After the Big East Tournament loss to Cincinnati, and the mother of all¬†scares from UNC Asheville¬†(not to mention a string of several close calls at the end of the regular season), many were beginning to wonder what happened to the dominant Orange team we had seen. Syracuse had been winning, but not firing on all cylinders. That’s until the second half of the Kansas State game Saturday, when the Orange¬†outscored the Wildcats by 15 points en route to the Sweet Sixteen.¬†
Kris Joseph described how SU upped it a level, and played the way a 1-seed should:
‚ÄúI think we picked it up on both ends of the floor, especially on the defensive end we got what we wanted. We were able to get transition baskets. There was a lot of space on the offensive end. We got open shots, open looks, we knocked ’em down. This is the way I like us to play. Everyone was involved. The scoring balance, it was really balanced tonight. That’s how we‚Äôre supposed to play.‚Äù
The scoring balance was a big difference from NYC, when Dion Waiters carried most of the offense. SU had four players reach double figures Saturday: Dion led with 18, Scoop added 16, James Southerland poured in 15 on 5-6 shooting, and Joseph kicked in 11 points. That scoresheet is reminiscent of dominating performances earlier this year, and will be a key in Boston. It was a product of better movement and spacing on the offensive end, and a more aggressive mentality to get in the lane instead of settling for jumpers. Joseph believes it was some of the best offense the Orange has played.
‚ÄúI mean, yeah, in awhile. Offense was really flowing tonight. That’s one thing we haven’t really been doing on the offensive end. We were kind of standing still in the past. ¬†Tonight I think we got a lot of movement, which gave us open shots and we knocked them down. It’s all a rhythm thing. ¬†James got in a rhythm, Scoop in the second half got in a rhythm. That’s what we want to see. We don’t want to take contested shots. We want to take easy, open shots. That’s what we got.‚Äù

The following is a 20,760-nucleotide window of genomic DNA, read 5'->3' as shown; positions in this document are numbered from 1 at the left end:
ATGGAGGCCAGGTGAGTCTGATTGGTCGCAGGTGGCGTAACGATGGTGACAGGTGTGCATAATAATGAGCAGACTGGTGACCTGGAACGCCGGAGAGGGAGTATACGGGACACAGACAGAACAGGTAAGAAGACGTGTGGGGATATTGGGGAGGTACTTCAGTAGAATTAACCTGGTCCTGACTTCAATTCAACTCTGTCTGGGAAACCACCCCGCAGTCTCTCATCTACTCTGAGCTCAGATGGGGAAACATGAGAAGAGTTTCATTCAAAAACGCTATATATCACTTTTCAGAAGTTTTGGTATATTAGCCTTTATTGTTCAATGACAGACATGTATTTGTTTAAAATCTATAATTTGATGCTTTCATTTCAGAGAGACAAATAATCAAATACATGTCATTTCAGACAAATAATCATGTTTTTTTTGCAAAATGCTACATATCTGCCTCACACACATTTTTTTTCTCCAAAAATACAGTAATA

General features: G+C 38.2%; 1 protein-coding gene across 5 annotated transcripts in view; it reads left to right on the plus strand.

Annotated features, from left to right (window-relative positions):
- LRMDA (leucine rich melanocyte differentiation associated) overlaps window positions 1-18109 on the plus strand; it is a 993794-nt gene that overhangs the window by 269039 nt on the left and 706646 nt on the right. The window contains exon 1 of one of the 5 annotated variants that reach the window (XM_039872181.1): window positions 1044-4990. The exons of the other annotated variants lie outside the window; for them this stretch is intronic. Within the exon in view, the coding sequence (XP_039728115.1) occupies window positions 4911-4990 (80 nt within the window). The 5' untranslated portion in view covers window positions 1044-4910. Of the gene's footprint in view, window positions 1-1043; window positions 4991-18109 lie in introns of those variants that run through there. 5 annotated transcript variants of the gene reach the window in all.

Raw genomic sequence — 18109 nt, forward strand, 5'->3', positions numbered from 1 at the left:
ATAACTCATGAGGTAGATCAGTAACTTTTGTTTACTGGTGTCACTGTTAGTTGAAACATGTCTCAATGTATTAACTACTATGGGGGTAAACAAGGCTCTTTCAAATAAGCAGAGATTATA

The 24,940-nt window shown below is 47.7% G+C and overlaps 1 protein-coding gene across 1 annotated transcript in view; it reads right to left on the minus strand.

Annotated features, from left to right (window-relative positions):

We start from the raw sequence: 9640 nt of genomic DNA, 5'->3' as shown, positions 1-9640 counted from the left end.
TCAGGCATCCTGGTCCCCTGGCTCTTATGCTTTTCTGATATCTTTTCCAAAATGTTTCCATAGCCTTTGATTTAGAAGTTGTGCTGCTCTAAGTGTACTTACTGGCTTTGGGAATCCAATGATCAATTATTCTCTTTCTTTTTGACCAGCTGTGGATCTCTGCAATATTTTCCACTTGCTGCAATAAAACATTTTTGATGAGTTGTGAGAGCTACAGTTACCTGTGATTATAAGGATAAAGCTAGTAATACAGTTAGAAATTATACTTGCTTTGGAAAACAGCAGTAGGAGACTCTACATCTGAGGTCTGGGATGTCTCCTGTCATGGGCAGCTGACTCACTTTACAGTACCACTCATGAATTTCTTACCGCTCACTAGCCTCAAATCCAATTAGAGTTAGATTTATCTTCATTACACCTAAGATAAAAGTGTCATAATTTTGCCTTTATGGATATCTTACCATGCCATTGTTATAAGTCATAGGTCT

That mentality will be key against Wisconsin. The Badgers will look to slow the pace to a crawl, and surely gameplan to keep the Orange out of the paint, just as Cincinnati did. Syracuse needs to respond like Saturday. This team has a tendency to settle for jumpers (look what happened against the Bulldogs last week in Pittsburgh). But SU’s last game showed how much damage it can do when getting the shots Jim Boeheim wants. Kansas State is a hard-nosed defensive team like the Badgers, and the Orange carved up KSU with ball movement, balance, and shot selection.
If Syracuse can carry this offensive play into the Sweet 16, there‚Äôs no way Wisconsin can keep up. That was the most impressive half of basketball we have seen from this team in a long time. To reach the Final Four, the Orange will have to prove it found its swagger against K-State, and continue the offensive hot streak it started on Saturday.
Posted: Steve Neikam